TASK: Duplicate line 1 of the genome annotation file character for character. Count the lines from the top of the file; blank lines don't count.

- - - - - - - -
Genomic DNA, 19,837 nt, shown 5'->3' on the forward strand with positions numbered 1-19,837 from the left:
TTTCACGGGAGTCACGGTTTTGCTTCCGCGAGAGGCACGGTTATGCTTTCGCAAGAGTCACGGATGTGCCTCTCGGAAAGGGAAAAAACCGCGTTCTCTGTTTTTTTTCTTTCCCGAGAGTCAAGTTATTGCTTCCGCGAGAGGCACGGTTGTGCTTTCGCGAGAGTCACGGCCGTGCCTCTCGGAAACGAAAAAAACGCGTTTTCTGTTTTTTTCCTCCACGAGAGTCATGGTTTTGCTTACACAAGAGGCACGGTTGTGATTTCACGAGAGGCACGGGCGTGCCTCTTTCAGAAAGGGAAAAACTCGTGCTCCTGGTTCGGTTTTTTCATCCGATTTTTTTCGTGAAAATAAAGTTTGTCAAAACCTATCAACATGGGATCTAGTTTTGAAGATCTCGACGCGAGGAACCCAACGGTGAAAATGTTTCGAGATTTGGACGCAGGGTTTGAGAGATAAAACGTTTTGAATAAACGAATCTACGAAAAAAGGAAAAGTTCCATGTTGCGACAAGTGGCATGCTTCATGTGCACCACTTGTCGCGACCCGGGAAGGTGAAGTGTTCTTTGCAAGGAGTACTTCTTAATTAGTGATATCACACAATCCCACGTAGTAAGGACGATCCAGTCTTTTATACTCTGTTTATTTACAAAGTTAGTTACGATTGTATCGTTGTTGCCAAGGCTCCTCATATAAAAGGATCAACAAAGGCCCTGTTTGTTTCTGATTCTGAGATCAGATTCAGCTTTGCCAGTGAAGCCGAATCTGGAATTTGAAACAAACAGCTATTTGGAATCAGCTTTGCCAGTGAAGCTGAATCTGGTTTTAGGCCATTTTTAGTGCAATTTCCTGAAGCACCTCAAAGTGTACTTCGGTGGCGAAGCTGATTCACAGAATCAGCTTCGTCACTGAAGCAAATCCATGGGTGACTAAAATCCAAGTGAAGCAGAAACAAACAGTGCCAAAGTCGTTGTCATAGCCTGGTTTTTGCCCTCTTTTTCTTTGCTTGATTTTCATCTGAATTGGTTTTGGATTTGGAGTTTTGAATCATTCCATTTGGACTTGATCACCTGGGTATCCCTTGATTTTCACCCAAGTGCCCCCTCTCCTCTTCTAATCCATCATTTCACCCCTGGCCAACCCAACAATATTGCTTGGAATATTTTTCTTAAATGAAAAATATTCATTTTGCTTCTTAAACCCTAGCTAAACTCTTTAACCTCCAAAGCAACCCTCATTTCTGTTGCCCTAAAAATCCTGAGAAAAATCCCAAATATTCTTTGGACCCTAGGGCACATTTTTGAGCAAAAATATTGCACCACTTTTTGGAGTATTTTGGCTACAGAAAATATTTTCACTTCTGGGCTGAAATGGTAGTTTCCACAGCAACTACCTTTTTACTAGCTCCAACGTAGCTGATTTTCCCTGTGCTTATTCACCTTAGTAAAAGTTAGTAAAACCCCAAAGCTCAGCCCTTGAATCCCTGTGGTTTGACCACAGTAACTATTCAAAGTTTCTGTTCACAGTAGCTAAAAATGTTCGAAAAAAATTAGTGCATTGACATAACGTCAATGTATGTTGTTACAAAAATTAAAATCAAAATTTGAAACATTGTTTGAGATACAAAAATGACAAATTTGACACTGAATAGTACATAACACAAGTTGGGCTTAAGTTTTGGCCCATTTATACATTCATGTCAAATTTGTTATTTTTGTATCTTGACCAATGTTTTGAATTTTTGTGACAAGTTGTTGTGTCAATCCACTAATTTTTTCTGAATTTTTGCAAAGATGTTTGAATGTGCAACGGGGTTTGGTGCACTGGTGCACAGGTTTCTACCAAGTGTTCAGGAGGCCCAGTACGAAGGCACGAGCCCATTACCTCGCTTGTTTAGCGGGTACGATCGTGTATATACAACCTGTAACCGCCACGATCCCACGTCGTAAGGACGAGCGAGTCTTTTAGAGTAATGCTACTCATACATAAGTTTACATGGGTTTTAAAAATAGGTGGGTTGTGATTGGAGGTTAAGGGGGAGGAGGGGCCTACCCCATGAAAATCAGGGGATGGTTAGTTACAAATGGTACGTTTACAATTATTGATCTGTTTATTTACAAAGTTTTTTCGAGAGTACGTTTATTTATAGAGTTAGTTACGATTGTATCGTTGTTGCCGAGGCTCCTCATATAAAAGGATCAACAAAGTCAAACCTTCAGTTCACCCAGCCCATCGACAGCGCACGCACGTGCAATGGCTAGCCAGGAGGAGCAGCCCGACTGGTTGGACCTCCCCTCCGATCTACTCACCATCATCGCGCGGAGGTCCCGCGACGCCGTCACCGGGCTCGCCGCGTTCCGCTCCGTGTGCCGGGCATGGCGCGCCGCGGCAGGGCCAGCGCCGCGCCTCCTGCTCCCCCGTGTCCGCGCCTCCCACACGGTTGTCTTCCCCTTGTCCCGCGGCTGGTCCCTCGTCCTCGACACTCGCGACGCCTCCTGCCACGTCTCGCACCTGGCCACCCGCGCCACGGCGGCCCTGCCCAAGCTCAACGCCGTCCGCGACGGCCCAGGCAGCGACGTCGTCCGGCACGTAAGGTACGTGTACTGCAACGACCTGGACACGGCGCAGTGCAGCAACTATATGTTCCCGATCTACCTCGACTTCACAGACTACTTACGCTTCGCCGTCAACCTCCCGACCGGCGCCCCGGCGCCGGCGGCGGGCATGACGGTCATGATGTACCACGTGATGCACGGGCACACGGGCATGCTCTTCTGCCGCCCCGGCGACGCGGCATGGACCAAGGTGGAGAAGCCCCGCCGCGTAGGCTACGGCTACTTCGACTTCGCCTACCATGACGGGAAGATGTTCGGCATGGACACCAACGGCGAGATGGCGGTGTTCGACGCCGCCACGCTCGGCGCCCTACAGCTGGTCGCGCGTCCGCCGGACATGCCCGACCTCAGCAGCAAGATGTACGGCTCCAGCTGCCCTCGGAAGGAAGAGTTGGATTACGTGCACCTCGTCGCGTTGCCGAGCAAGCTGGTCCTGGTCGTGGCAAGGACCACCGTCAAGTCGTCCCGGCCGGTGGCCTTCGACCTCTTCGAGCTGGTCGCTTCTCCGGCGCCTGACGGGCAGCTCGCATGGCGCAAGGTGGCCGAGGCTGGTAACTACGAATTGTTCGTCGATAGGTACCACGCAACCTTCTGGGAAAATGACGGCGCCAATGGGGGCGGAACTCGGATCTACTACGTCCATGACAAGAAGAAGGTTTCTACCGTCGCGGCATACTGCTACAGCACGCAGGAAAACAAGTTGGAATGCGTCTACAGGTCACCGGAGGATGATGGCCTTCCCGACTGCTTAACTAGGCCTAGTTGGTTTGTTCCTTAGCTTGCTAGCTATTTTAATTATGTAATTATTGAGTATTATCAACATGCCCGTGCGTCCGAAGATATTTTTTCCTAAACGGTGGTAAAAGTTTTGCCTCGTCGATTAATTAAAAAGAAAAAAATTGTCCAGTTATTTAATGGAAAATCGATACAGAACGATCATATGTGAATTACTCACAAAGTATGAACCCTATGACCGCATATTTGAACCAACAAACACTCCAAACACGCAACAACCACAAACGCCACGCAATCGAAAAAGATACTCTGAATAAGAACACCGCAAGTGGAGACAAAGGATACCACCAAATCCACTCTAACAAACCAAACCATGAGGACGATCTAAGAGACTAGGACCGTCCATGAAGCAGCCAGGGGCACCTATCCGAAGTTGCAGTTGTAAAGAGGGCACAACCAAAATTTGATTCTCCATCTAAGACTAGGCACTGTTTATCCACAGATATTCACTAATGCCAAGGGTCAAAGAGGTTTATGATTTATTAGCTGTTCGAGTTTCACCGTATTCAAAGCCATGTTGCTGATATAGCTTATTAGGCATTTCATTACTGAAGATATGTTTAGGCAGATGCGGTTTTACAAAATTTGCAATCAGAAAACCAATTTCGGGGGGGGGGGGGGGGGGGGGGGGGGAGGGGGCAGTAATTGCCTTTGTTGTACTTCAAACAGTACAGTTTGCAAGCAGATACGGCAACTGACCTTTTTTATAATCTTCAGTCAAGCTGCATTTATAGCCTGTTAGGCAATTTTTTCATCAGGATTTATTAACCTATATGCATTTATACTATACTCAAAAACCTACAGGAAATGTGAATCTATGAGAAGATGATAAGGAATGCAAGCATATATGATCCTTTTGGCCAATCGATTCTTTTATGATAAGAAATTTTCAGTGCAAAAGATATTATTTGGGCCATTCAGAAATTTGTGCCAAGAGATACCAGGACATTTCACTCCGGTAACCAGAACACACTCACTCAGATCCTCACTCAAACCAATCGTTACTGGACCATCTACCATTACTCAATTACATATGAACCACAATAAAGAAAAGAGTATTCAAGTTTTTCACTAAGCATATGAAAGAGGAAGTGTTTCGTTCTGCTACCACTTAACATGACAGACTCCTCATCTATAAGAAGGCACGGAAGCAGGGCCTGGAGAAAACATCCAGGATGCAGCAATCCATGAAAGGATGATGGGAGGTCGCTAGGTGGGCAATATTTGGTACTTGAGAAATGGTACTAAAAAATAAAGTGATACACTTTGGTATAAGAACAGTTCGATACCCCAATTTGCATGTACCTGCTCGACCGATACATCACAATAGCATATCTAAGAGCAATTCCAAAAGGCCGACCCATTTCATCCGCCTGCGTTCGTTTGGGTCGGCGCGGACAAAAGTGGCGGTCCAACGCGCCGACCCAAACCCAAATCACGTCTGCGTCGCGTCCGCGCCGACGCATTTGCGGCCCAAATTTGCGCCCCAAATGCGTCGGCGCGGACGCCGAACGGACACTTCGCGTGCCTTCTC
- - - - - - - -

Genomic DNA, 19,837 nt, shown 5'->3' on the forward strand with positions numbered 1-19,837 from the left: